Coxsackie virus

==Background== [1]

  • Spread via the fecal-oral route
  • Most common in the summer and fall

Background

Differential Diagnosis

Pediatric Rash

Vesiculobullous rashes

Febrile

Afebrile

Evaluation

  • Clinical diagnosis, based on history and physical examination

Management

  • No specific therapy for most; self-limited
  • NSAIDS and cool liquids for pain
  • Encourage good hand hygiene to prevent spread
  • Some recommend Magic Mouthwash/oral lidocaine if not tolerating PO intake, although evidence suggests no better than placebo[3]

In infants, do NOT use oral lidocaine due to risk of lidocaine toxicity and FDA black box warning[4][5]

Disposition

  • Discharge with close outpatient followup to ensure adequate PO intake.

See Also

External Links

References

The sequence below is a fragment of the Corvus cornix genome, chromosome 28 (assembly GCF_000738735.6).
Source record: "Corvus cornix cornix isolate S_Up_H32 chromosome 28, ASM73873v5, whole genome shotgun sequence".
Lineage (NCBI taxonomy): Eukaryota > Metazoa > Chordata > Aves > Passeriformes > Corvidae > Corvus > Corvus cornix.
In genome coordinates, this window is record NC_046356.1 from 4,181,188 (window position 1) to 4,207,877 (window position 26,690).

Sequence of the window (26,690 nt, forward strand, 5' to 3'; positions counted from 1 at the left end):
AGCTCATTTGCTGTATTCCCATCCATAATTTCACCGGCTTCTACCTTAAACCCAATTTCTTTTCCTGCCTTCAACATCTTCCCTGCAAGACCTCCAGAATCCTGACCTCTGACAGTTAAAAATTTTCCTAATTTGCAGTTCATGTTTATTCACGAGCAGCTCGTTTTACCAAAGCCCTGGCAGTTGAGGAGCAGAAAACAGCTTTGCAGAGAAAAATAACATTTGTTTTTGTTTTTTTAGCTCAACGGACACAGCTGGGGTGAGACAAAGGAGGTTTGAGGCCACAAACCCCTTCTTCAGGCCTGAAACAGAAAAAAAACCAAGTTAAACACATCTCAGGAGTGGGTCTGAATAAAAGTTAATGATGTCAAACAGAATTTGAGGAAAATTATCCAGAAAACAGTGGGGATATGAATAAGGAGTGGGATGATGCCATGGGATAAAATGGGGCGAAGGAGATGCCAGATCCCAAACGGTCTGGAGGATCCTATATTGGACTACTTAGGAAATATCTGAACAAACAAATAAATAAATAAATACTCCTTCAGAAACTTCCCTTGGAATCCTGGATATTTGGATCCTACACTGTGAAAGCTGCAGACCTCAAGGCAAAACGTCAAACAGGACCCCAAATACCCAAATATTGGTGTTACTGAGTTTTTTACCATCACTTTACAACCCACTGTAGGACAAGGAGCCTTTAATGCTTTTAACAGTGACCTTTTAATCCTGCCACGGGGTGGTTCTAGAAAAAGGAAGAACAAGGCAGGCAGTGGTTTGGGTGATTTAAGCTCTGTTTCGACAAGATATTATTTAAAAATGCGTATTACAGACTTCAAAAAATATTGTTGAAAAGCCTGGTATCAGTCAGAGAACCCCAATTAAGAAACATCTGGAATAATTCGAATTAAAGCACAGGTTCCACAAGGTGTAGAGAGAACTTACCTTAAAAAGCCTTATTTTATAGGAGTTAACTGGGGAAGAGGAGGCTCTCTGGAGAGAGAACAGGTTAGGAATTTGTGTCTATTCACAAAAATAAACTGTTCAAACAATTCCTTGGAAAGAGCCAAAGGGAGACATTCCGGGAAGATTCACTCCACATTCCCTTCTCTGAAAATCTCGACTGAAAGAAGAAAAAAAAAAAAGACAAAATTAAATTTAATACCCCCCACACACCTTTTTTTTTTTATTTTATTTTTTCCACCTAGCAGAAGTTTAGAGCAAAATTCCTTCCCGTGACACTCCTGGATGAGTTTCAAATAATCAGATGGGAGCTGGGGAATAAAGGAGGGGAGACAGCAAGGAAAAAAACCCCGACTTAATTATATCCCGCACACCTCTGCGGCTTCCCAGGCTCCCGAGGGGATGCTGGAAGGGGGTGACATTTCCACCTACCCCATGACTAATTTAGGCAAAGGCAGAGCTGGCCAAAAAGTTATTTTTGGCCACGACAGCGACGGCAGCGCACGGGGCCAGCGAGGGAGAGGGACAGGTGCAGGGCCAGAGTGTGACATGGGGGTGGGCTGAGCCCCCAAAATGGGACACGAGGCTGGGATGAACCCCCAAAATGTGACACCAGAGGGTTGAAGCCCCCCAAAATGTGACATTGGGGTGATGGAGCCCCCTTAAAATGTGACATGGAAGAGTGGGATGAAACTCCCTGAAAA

1. Sobolewski B, Mittiga MR, Gonzalez del Rey JA. Pediatric conditions. In: Knoop KJ, Stack LB, Storrow AB, Thurman RJ, eds. The Atlas of Emergency Medicine. 4th ed. New York, NY: McGraw-Hill; 2016:(Ch) 14.
  2. Sobolewski B, Mittiga MR, Gonzalez del Rey JA. Pediatric conditions. In: Knoop KJ, Stack LB, Storrow AB, Thurman RJ, eds. The Atlas of Emergency Medicine. 4th ed. New York, NY: McGraw-Hill; 2016:(Ch) 14.
  3. Hopper S. et al. Topical lidocaine to improve oral intake in children with painful infectious mouth ulcers: a blinded, randomized, placebo-controlled trial. Ann Emerg Med. 2014 Mar;63(3):292-9
  4. FDA recommends not using lidocaine to treat teething pain. http://www.fda.gov/Drugs/DrugSafety/ucm402240.htm
  5. Curtis LA, Dolan TS, Seibert HE. Are one or two dangerous? Lidocaine and topical anesthetic exposures in children. J Emerg Med 2009;37:32-39